Thursday, January 22, 2009

John Updike can kiss my ass.

Current book: Rabbit, Run
Pages read: 3-167

I hate this book. John Updike writes in a smug, bleak modernist tone that makes my skin crawl. Everything has a sort of pall cast over it by his narration that tarnishes even the most beautiful of things. (Also, he writes in the present tense, and nobody likes that. Well, maybe some people do, but it bugs the hell out of me.)

The main character, Harry "Rabbit" Angstrom, is a despicable, immature jerk who leaves his pregnant wife in the first chapter. We're obviously supposed to sympathize with the bleakness of his daily existence, but Updike's prose leaves me with nothing but disgust for him. We follow him through a period of hedging about whether or not to leave, as he drives for hours into the night, but eventually returns to the Pennsylvania town from which he departed. Then he crashes with his old basketball coach, hooks up with a prostitute, Ruth, and ends up living with her for the next several months and becoming a gardener. We're subjected to hearing about his relationship with Ruth, his interviews with his wife's minister, who tries to convince him to go back to his wife, and that minister's interviews with the wife's family, from whence all the pressure comes.

I think Updike is trying to present a picture of a lost modern man and the inevitably of the unhappiness and confusion of his existence. I don't really appreciate that kind of picture, nor am I convinced of the importance of painting it when it's been painted before. You may have noticed the large number of pages I've read in one day, and it's because I'm going through the prose as fast as possible in order to get it over with. Really, this is the kind of book I dislike above all others. I feel like I have a coating of rancid oil on my tongue while I'm reading it. Rabbit Angstrom can die any time, and that'd be just fine with me.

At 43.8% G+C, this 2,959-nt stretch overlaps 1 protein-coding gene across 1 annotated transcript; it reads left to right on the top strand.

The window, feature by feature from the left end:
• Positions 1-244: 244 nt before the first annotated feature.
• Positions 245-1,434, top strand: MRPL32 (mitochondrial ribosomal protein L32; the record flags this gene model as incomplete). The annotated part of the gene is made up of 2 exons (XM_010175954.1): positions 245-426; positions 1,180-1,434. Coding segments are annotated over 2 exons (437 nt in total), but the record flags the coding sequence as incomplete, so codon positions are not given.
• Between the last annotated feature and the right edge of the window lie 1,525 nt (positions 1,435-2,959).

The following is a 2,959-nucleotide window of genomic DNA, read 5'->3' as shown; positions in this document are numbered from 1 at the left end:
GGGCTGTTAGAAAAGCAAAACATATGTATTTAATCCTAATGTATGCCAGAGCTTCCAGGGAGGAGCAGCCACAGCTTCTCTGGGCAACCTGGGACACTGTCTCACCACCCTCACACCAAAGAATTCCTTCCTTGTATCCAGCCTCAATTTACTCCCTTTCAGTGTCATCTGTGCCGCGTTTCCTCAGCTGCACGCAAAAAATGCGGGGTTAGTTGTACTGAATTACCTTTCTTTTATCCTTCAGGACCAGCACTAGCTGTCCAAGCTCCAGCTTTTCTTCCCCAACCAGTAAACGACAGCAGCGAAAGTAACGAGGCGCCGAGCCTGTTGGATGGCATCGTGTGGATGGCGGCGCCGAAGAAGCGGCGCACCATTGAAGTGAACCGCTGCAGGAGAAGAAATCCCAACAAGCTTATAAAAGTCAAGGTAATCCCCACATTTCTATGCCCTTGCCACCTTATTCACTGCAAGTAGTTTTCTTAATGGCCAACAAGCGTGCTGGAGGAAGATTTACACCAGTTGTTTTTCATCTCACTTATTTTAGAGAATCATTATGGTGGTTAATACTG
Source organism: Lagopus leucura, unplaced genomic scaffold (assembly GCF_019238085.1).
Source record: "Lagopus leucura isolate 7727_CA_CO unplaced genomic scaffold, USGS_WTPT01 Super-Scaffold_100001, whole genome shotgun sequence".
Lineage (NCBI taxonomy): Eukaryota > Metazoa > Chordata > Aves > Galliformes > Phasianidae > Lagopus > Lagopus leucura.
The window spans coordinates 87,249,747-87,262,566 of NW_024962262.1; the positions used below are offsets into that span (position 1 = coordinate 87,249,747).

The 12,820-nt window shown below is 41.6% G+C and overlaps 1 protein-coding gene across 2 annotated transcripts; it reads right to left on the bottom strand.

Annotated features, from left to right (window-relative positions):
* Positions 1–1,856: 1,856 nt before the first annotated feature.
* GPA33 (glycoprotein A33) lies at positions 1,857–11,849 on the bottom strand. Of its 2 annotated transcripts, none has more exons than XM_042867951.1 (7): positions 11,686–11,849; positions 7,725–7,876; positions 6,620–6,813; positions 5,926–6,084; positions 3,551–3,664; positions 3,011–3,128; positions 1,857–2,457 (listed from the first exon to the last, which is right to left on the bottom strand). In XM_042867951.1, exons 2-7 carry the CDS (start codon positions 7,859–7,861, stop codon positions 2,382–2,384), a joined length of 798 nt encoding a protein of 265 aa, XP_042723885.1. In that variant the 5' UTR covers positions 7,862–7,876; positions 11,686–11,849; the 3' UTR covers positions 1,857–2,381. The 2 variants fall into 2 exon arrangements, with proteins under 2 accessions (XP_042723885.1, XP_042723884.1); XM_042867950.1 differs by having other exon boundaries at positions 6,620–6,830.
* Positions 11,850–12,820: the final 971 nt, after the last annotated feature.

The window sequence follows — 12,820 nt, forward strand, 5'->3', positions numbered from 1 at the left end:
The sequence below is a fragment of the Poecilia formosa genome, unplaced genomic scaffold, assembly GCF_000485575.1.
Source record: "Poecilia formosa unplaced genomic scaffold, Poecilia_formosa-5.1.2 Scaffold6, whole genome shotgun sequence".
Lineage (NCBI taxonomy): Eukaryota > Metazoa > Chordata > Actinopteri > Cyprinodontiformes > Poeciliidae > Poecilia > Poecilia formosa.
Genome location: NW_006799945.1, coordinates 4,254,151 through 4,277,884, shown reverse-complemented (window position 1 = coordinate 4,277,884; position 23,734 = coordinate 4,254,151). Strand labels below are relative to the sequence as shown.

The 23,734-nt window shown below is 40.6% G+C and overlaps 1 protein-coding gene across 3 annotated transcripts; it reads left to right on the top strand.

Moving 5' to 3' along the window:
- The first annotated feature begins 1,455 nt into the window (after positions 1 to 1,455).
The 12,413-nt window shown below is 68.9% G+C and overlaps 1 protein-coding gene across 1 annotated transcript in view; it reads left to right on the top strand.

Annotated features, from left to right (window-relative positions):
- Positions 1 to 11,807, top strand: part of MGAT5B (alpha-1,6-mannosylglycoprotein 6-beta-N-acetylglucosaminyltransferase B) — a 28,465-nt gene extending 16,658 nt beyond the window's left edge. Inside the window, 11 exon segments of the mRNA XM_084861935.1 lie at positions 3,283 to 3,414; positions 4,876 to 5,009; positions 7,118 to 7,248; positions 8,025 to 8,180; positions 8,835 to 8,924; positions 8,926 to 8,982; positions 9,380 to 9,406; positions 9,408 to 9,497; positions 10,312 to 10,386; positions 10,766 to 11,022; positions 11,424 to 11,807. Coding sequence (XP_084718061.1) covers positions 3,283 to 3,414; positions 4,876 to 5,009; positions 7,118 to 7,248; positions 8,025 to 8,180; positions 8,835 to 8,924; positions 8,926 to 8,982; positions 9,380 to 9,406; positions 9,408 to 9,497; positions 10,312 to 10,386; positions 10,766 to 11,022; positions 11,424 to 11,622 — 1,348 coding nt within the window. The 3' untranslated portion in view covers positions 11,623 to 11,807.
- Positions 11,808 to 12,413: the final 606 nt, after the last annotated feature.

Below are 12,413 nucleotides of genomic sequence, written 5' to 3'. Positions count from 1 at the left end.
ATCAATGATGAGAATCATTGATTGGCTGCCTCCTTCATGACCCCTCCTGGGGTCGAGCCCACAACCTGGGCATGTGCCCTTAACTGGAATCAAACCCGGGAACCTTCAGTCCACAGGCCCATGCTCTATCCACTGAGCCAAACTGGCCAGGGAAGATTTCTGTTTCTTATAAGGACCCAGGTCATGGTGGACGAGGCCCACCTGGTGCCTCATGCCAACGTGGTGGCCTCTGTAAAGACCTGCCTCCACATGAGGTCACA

On the plus side, I've been a little bleak myself lately, about career prospects, money, and all those sorts of frustrating issues one deals with in one's twenties, and Updike and his off-putting antihero have kicked me right out of it. It's a nice side effect to be able to say, "Wow. Life is nowhere near as horrible as Updike makes it seem, nor is it as bad as I have self-indulgently been pretending it is." Not that I'm giving Updike any credit for it. The jerk.

I must have tempted fate with the end of my last post, because now I just want Forster's overwrought drama back. Seriously, I'll take a rainy carriage accident any day over this bullshit.

Also, the message of all of my books seems to be that modern life is bleak and hopeless. With F. Scott Fitzgerald up next, I'm not optimistic that it's going to change. Wind in the Willows may be my first real hope. Surely Frog and Toad aren't representative of quiet desperation. Right?


  1. Well, I seem to recall some amphibian angst vis a vis procrastination in "Wind in the Willows". Glad Msr. Updike has gotten you out of the doldrums...that's all we can say for him so far.

  2. Well, I seem to recall some amphibian angst vis a vis procrastination in "Wind in the Willows". Glad Msr. Updike has gotten you out of the doldrums...that's all we can say for him so far.

  3. That was me above, this comment thing is !@#$%

  4. Perhaps you should try Rabbit at Rest, the last book in the series. At least in that one you'll get the ending you're hoping for. :)


  5. I'm so glad to hear you hate this book too! I never finished it, though . . . I gave up on Updike halfway through.

    I've just discovered your blog, and I'm really liking it!

  6. Man, believe me, I would have quit if I weren't reading it as part of the project. I think I actually started it once before and gave up.

    I'm glad you like the blog - thanks!



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